Systemic sclerosis (SSc) is a systemic connective tissue disease. Characteristics of SSc include essential vasomotor disturbances; fibrosis; subsequent atrophy of the skin, subcutaneous tissue, muscles, and internal organs (eg, alimentary tract, lungs, heart, kidney, CNS); and immunologic disturbances accompany these findings.
Calcinosis of skin (40%) Raynaud's phenomena (90-95%) oesophageal involvement (90%) resulting in progressive dysphagia and dyspepsia Sclerodactyly (90%) tight shiny appearance of skin on fingers and toes, skin changes may also occur in bands giving the classic "coup de sabre" appearance. Telangiectasia (50%) on face, lips tongue, chest wall etc.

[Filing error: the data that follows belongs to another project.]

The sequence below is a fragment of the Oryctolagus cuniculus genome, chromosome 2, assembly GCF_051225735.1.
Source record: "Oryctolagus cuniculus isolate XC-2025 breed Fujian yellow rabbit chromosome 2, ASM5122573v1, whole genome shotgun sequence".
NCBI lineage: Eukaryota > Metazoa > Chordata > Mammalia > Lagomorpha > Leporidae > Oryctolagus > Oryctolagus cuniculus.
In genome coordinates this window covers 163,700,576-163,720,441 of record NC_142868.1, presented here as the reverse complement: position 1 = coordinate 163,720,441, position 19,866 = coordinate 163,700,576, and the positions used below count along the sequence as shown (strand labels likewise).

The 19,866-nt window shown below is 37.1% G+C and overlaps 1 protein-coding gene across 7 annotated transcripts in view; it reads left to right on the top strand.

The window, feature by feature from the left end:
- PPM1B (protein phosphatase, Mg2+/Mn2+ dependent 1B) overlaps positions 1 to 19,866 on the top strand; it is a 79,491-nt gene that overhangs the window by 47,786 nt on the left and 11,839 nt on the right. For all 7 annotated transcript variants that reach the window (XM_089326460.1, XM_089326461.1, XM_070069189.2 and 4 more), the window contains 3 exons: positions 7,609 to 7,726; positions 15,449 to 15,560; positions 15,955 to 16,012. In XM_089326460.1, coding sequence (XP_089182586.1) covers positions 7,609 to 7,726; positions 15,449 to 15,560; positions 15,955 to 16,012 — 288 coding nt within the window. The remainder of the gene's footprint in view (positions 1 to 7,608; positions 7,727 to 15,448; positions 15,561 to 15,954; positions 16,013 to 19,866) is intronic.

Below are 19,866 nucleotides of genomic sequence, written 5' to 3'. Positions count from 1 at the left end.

Features of the disease are divided into 2 groups: Major features include centrally located skin sclerosis that affects the arms, face, and/or neck. Minor features include sclerodactyly, erosions, atrophia of the fingertips, and bilateral lung fibrosis. Diagnosis of systemic sclerosis is made when a patient has 1 major and 2 minor criteria.3
Nodules of calcinosis may require surgical removal. Skin ulcers, if severe, may require skin grafts. Contractures may require surgical release.